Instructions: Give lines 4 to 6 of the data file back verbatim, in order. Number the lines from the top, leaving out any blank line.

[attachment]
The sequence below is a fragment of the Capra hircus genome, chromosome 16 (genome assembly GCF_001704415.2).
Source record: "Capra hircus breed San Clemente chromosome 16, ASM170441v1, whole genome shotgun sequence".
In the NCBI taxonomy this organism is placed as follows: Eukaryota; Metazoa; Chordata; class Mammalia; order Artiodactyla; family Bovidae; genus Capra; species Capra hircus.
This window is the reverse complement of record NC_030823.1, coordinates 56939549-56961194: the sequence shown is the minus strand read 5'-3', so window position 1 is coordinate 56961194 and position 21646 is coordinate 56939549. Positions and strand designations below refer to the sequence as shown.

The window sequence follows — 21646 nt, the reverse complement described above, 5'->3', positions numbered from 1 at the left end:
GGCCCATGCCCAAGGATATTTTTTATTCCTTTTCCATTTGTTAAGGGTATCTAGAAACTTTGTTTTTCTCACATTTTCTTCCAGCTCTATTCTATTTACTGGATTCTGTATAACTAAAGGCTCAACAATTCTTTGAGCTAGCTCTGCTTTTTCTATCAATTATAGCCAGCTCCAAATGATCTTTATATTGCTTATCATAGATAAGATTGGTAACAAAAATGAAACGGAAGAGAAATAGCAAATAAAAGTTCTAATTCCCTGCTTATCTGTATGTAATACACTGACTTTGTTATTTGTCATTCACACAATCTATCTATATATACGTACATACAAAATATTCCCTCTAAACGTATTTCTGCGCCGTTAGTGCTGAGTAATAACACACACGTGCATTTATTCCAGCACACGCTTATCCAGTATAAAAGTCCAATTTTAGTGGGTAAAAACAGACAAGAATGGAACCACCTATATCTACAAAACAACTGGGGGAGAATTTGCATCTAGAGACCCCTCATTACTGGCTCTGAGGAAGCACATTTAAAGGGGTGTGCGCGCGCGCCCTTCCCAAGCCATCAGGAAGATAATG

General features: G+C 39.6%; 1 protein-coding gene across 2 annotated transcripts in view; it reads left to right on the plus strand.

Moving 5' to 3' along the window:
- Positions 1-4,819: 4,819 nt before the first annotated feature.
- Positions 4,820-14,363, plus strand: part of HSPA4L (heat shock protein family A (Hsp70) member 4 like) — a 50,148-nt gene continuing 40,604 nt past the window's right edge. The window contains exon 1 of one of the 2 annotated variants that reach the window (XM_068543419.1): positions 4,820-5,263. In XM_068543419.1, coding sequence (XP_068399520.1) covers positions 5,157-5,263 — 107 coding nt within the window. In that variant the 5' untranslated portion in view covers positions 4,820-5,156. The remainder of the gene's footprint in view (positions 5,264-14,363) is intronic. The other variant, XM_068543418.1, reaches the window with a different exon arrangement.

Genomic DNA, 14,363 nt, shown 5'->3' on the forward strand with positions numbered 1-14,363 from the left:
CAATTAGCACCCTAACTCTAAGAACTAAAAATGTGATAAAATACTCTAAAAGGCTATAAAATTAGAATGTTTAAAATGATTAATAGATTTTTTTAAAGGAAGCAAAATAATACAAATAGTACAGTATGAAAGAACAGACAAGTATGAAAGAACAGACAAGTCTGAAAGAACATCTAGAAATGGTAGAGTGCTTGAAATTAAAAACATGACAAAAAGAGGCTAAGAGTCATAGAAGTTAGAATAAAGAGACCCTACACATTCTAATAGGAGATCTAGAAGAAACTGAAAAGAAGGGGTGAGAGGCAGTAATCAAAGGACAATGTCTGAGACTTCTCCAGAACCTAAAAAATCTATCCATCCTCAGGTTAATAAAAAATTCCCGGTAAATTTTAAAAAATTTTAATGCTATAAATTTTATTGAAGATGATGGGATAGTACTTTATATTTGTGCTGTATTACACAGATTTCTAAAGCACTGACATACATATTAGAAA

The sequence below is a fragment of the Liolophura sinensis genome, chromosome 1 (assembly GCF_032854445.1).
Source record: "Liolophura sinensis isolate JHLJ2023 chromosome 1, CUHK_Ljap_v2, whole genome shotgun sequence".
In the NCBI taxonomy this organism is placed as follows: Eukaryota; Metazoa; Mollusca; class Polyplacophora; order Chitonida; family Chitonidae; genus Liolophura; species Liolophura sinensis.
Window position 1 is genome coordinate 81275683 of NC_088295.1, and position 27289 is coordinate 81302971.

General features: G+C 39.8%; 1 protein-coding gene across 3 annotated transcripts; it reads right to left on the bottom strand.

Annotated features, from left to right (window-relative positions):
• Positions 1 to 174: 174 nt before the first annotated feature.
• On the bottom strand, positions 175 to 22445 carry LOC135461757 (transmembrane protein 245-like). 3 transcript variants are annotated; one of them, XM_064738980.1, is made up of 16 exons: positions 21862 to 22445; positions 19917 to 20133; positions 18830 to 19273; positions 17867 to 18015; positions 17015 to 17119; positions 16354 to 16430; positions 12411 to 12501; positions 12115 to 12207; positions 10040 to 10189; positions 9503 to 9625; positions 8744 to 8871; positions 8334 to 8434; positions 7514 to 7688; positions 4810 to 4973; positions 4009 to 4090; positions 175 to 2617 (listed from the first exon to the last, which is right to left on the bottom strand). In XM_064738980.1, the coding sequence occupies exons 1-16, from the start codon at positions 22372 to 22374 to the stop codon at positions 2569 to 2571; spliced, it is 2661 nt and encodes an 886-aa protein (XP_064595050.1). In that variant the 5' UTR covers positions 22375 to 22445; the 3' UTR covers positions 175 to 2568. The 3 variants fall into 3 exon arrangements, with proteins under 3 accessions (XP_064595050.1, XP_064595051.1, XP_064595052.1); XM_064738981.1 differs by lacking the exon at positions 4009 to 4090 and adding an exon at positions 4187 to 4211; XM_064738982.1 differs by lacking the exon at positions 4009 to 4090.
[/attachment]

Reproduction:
This window is the reverse complement of record NC_030823.1, coordinates 56939549-56961194: the sequence shown is the minus strand read 5'-3', so window position 1 is coordinate 56961194 and position 21646 is coordinate 56939549. Positions and strand designations below refer to the sequence as shown.

The window sequence follows — 21646 nt, the reverse complement described above, 5'->3', positions numbered from 1 at the left end:
GGCCCATGCCCAAGGATATTTTTTATTCCTTTTCCATTTGTTAAGGGTATCTAGAAACTTTGTTTTTCTCACATTTTCTTCCAGCTCTATTCTATTTACTGGATTCTGTATAACTAAAGGCTCAACAATTCTTTGAGCTAGCTCTGCTTTTTCTATCAATTATAGCCAGCTCCAAATGATCTTTATATTGCTTATCATAGATAAGATTGGTAACAAAAATGAAACGGAAGAGAAATAGCAAATAAAAGTTCTAATTCCCTGCTTATCTGTATGTAATACACTGACTTTGTTATTTGTCATTCACACAATCTATCTATATATACGTACATACAAAATATTCCCTCTAAACGTATTTCTGCGCCGTTAGTGCTGAGTAATAACACACACGTGCATTTATTCCAGCACACGCTTATCCAGTATAAAAGTCCAATTTTAGTGGGTAAAAACAGACAAGAATGGAACCACCTATATCTACAAAACAACTGGGGGAGAATTTGCATCTAGAGACCCCTCATTACTGGCTCTGAGGAAGCACATTTAAAGGGGTGTGCGCGCGCGCCCTTCCCAAGCCATCAGGAAGATAATG